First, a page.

Exactly the same kind of debt overhang or balance sheet recession happened in Japan after 1990. The lesson from Japan is that there is no quick fix. You can move the debt around, from private to public but the only way out is growth. Japan at least has a relatively strong manufacturing base, and relatively low inequality which both help growth.
What did not work?
In the UK, the government had hoped that by reducing corporation taxes they would encourage companies to borrow, to invest, to raise productivity and grow the economy, but it did not happen. At the same time they were trying to reduce government spending. The Oxford economist Simon Wren Lewis calls this, “the most damaging UK macroeconomic policy mistake in my lifetime”. The problem is that if households are paying down debt and governments are reducing spending then comsumers have less surplus money and there is a lack of demand. If there is no demand, companies have no incentive to invest and the virtuous circle of rising production, rising wages and rising demand cannot begin. Also, by lowering corporation taxes, companies can increase profit without trying. If you look at the graph in Follow the money you can see that only corporations are sitting on a surplus. Households are back in the red which cannot last long.
To end I will switch to a recurring theme. Throughout history, empires or economies fall not because the workers stop working, but because the elite become lazy, greedy, or corrupt. Economies stall when the elite focus on rent extraction rather than production. The historian Mikhail Rostovtzeff sums up the problem in this passage:
The prevailing outlook of the municipal bourgeoisie was that of the rentier: the chief object of economic activity was to secure for the individual or for the family a placid and inactive life on a safe, if moderate, income. The creative forces which [….] produced a rapid growth [….] suffered a gradual atrophy, which resulted in an increasing stagnation of economic life.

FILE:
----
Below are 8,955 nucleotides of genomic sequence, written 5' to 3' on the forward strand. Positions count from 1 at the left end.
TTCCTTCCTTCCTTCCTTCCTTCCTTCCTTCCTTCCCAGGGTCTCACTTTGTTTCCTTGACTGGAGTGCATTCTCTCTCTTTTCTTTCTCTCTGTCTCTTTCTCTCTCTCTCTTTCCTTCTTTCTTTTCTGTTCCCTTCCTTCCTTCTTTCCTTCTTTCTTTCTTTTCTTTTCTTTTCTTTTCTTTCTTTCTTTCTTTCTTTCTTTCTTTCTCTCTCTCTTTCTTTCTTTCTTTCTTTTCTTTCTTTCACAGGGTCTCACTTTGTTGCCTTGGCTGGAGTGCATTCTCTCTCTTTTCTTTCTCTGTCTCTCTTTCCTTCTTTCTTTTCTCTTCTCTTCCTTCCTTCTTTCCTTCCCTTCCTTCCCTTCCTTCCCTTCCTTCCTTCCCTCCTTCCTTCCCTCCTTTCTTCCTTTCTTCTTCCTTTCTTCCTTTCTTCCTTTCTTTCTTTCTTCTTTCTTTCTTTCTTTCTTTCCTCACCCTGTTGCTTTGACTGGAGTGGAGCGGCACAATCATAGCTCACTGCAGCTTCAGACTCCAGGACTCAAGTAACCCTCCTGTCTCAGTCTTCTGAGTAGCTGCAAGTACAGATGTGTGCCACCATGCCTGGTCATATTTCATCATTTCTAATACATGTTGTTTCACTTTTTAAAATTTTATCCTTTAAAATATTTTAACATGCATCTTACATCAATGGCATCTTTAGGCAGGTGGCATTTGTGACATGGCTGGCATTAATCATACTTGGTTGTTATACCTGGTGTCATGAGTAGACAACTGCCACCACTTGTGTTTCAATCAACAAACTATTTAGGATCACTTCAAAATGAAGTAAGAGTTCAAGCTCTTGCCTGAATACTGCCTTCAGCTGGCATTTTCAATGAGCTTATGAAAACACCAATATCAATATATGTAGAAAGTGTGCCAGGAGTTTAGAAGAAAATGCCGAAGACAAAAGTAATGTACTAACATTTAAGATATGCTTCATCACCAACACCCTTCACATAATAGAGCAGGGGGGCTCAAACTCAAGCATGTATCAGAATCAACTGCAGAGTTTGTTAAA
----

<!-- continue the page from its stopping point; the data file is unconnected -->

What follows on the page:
Rostovtzeff, M., The Social and Economic History of the Roman Empire, OUP 1957.
Sound familiar? The rentiers of today are the CEOs, the banks, the buy-to-let landlords, the stock market investors. They have no need to innovate, no need to find new ways to create wealth, because they are doing just fine while the rest are struggling. Until we rebalance tax incentives away from rent extraction towards production, until we switch power away from the financiers and back towards entrepreneurs and small business, and address the failing ratio of wages to capital, until then we cannot expect a more favourable outcome.
*In science there is data. Sometimes there is a theory – a hunch. Scientists test hunches by collecting data and then decide if a theory is useful. A theory without data remains no more than speculation. If economics wants to be a science, it can only do so by focusing on the data. Repeat after me. “No science without data.”